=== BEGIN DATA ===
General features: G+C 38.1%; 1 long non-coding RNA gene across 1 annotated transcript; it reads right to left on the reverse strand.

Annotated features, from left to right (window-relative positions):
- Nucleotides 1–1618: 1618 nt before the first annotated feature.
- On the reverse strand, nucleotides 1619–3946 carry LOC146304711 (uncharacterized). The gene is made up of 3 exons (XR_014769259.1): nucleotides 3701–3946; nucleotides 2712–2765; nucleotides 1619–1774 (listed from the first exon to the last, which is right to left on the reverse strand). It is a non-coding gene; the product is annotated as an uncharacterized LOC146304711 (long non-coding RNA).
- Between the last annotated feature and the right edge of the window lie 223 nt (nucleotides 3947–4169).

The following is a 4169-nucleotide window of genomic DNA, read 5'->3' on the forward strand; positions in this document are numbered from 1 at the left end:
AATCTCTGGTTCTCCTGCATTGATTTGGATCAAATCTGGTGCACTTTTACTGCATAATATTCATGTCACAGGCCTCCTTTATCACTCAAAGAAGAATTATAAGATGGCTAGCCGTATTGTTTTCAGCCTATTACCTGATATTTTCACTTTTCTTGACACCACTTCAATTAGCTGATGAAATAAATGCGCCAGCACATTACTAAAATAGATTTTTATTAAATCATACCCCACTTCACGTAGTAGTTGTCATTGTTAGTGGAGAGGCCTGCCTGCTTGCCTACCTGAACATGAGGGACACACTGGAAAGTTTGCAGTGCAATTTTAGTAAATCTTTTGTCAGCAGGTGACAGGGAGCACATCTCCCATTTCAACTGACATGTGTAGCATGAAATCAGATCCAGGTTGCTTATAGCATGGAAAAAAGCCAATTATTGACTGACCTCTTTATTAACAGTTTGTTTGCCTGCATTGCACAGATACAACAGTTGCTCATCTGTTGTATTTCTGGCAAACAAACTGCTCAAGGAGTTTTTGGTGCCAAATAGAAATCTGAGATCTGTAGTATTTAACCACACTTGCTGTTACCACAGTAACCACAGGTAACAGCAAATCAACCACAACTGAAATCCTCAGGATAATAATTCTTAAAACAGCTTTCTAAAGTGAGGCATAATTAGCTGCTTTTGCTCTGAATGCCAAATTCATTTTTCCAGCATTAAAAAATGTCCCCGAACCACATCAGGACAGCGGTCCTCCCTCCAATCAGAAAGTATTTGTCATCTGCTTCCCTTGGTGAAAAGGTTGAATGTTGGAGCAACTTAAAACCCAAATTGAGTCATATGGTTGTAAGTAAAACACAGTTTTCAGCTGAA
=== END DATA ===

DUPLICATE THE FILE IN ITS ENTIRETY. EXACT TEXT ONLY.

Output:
General features: G+C 38.1%; 1 long non-coding RNA gene across 1 annotated transcript; it reads right to left on the reverse strand.

Annotated features, from left to right (window-relative positions):
- Nucleotides 1–1618: 1618 nt before the first annotated feature.
- On the reverse strand, nucleotides 1619–3946 carry LOC146304711 (uncharacterized). The gene is made up of 3 exons (XR_014769259.1): nucleotides 3701–3946; nucleotides 2712–2765; nucleotides 1619–1774 (listed from the first exon to the last, which is right to left on the reverse strand). It is a non-coding gene; the product is annotated as an uncharacterized LOC146304711 (long non-coding RNA).
- Between the last annotated feature and the right edge of the window lie 223 nt (nucleotides 3947–4169).

The following is a 4169-nucleotide window of genomic DNA, read 5'->3' on the forward strand; positions in this document are numbered from 1 at the left end:
AATCTCTGGTTCTCCTGCATTGATTTGGATCAAATCTGGTGCACTTTTACTGCATAATATTCATGTCACAGGCCTCCTTTATCACTCAAAGAAGAATTATAAGATGGCTAGCCGTATTGTTTTCAGCCTATTACCTGATATTTTCACTTTTCTTGACACCACTTCAATTAGCTGATGAAATAAATGCGCCAGCACATTACTAAAATAGATTTTTATTAAATCATACCCCACTTCACGTAGTAGTTGTCATTGTTAGTGGAGAGGCCTGCCTGCTTGCCTACCTGAACATGAGGGACACACTGGAAAGTTTGCAGTGCAATTTTAGTAAATCTTTTGTCAGCAGGTGACAGGGAGCACATCTCCCATTTCAACTGACATGTGTAGCATGAAATCAGATCCAGGTTGCTTATAGCATGGAAAAAAGCCAATTATTGACTGACCTCTTTATTAACAGTTTGTTTGCCTGCATTGCACAGATACAACAGTTGCTCATCTGTTGTATTTCTGGCAAACAAACTGCTCAAGGAGTTTTTGGTGCCAAATAGAAATCTGAGATCTGTAGTATTTAACCACACTTGCTGTTACCACAGTAACCACAGGTAACAGCAAATCAACCACAACTGAAATCCTCAGGATAATAATTCTTAAAACAGCTTTCTAAAGTGAGGCATAATTAGCTGCTTTTGCTCTGAATGCCAAATTCATTTTTCCAGCATTAAAAAATGTCCCCGAACCACATCAGGACAGCGGTCCTCCCTCCAATCAGAAAGTATTTGTCATCTGCTTCCCTTGGTGAAAAGGTTGAATGTTGGAGCAACTTAAAACCCAAATTGAGTCATATGGTTGTAAGTAAAACACAGTTTTCAGCTGAA